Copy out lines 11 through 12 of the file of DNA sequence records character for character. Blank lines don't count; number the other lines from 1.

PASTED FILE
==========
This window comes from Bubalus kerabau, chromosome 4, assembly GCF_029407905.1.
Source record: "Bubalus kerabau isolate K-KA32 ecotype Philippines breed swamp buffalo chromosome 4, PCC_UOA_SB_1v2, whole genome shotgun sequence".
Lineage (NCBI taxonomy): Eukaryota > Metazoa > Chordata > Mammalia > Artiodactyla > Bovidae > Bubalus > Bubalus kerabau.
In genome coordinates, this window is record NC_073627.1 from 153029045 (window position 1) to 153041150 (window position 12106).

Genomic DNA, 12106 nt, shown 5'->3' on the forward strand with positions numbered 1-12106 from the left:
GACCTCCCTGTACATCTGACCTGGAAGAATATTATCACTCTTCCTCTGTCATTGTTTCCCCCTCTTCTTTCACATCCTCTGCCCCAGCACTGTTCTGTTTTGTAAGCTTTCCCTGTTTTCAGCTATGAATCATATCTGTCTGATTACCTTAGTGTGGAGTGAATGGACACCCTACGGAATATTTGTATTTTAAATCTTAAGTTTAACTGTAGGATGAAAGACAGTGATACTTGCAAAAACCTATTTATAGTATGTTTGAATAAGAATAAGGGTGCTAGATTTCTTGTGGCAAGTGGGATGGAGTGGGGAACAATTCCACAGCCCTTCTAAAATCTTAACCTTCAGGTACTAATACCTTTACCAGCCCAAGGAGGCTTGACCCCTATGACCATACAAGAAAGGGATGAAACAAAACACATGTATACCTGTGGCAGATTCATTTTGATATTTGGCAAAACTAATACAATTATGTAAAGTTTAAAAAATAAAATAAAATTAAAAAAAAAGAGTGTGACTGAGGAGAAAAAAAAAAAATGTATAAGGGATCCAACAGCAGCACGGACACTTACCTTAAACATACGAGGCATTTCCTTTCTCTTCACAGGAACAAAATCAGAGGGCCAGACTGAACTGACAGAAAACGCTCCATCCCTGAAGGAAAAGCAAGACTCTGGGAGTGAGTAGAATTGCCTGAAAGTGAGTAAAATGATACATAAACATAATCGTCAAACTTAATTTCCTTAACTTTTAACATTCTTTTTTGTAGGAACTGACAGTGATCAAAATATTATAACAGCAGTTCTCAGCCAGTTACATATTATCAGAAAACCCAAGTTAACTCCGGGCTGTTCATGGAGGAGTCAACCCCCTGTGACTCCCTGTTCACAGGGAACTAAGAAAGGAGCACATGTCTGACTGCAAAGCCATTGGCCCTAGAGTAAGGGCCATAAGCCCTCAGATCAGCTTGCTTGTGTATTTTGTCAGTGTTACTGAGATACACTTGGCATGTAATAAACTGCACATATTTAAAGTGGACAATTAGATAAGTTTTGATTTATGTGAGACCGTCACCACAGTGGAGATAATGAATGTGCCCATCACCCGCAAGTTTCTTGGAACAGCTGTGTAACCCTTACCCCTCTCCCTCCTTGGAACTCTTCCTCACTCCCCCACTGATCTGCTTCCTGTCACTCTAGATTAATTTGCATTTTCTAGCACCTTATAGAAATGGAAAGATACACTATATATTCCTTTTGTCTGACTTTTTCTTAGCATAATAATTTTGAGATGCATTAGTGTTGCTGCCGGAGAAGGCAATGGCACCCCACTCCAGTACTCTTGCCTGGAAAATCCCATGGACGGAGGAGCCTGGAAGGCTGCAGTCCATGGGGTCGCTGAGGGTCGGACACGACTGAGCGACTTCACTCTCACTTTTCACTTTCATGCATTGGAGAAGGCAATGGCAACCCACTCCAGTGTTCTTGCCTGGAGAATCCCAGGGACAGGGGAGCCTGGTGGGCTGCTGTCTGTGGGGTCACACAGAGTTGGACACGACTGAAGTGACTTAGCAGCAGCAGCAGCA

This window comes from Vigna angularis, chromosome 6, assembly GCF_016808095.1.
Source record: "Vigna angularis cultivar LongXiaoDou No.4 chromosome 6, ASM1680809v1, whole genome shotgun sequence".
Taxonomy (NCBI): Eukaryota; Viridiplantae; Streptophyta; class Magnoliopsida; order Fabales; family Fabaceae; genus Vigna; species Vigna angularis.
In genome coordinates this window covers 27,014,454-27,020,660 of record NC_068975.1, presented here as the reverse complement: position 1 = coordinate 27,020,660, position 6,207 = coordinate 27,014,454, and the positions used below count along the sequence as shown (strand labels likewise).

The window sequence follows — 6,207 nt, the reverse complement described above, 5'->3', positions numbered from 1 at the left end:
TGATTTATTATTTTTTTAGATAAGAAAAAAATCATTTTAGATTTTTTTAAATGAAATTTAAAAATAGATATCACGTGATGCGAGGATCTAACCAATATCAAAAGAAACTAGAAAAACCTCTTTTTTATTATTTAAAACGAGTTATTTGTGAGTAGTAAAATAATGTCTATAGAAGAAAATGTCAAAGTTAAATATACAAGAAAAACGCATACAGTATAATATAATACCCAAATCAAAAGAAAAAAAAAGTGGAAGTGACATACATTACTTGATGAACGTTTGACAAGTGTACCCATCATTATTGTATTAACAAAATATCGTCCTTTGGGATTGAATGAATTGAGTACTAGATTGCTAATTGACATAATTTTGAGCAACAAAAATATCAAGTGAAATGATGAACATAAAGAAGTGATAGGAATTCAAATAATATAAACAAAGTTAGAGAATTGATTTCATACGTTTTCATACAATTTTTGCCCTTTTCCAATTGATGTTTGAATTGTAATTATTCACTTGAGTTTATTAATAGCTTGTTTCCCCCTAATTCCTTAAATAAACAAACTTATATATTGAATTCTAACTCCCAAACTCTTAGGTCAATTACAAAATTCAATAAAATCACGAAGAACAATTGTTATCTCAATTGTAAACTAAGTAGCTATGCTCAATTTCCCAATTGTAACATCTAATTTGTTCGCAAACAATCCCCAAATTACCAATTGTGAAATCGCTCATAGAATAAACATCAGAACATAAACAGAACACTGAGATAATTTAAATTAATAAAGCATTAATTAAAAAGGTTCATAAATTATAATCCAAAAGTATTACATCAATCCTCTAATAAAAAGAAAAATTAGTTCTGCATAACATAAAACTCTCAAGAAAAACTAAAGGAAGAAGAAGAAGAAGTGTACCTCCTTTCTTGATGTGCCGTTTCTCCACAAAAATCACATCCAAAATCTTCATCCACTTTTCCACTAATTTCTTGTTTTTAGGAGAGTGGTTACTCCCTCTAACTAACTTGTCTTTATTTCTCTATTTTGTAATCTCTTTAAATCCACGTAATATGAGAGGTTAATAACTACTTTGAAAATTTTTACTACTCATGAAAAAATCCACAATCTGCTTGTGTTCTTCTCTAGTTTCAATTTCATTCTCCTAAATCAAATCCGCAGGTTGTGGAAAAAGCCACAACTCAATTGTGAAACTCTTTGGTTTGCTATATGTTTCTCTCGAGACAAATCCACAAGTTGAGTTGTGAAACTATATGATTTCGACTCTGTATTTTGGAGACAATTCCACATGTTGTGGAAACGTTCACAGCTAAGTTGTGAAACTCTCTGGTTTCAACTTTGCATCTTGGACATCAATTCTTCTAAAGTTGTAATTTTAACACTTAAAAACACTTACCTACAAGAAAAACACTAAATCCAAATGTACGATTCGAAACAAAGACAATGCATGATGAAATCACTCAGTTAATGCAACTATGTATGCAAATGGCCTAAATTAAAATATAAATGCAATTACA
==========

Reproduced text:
The window sequence follows — 6,207 nt, the reverse complement described above, 5'->3', positions numbered from 1 at the left end:
TGATTTATTATTTTTTTAGATAAGAAAAAAATCATTTTAGATTTTTTTAAATGAAATTTAAAAATAGATATCACGTGATGCGAGGATCTAACCAATATCAAAAGAAACTAGAAAAACCTCTTTTTTATTATTTAAAACGAGTTATTTGTGAGTAGTAAAATAATGTCTATAGAAGAAAATGTCAAAGTTAAATATACAAGAAAAACGCATACAGTATAATATAATACCCAAATCAAAAGAAAAAAAAAGTGGAAGTGACATACATTACTTGATGAACGTTTGACAAGTGTACCCATCATTATTGTATTAACAAAATATCGTCCTTTGGGATTGAATGAATTGAGTACTAGATTGCTAATTGACATAATTTTGAGCAACAAAAATATCAAGTGAAATGATGAACATAAAGAAGTGATAGGAATTCAAATAATATAAACAAAGTTAGAGAATTGATTTCATACGTTTTCATACAATTTTTGCCCTTTTCCAATTGATGTTTGAATTGTAATTATTCACTTGAGTTTATTAATAGCTTGTTTCCCCCTAATTCCTTAAATAAACAAACTTATATATTGAATTCTAACTCCCAAACTCTTAGGTCAATTACAAAATTCAATAAAATCACGAAGAACAATTGTTATCTCAATTGTAAACTAAGTAGCTATGCTCAATTTCCCAATTGTAACATCTAATTTGTTCGCAAACAATCCCCAAATTACCAATTGTGAAATCGCTCATAGAATAAACATCAGAACATAAACAGAACACTGAGATAATTTAAATTAATAAAGCATTAATTAAAAAGGTTCATAAATTATAATCCAAAAGTATTACATCAATCCTCTAATAAAAAGAAAAATTAGTTCTGCATAACATAAAACTCTCAAGAAAAACTAAAGGAAGAAGAAGAAGAAGTGTACCTCCTTTCTTGATGTGCCGTTTCTCCACAAAAATCACATCCAAAATCTTCATCCACTTTTCCACTAATTTCTTGTTTTTAGGAGAGTGGTTACTCCCTCTAACTAACTTGTCTTTATTTCTCTATTTTGTAATCTCTTTAAATCCACGTAATATGAGAGGTTAATAACTACTTTGAAAATTTTTACTACTCATGAAAAAATCCACAATCTGCTTGTGTTCTTCTCTAGTTTCAATTTCATTCTCCTAAATCAAATCCGCAGGTTGTGGAAAAAGCCACAACTCAATTGTGAAACTCTTTGGTTTGCTATATGTTTCTCTCGAGACAAATCCACAAGTTGAGTTGTGAAACTATATGATTTCGACTCTGTATTTTGGAGACAATTCCACATGTTGTGGAAACGTTCACAGCTAAGTTGTGAAACTCTCTGGTTTCAACTTTGCATCTTGGACATCAATTCTTCTAAAGTTGTAATTTTAACACTTAAAAACACTTACCTACAAGAAAAACACTAAATCCAAATGTACGATTCGAAACAAAGACAATGCATGATGAAATCACTCAGTTAATGCAACTATGTATGCAAATGGCCTAAATTAAAATATAAATGCAATTACA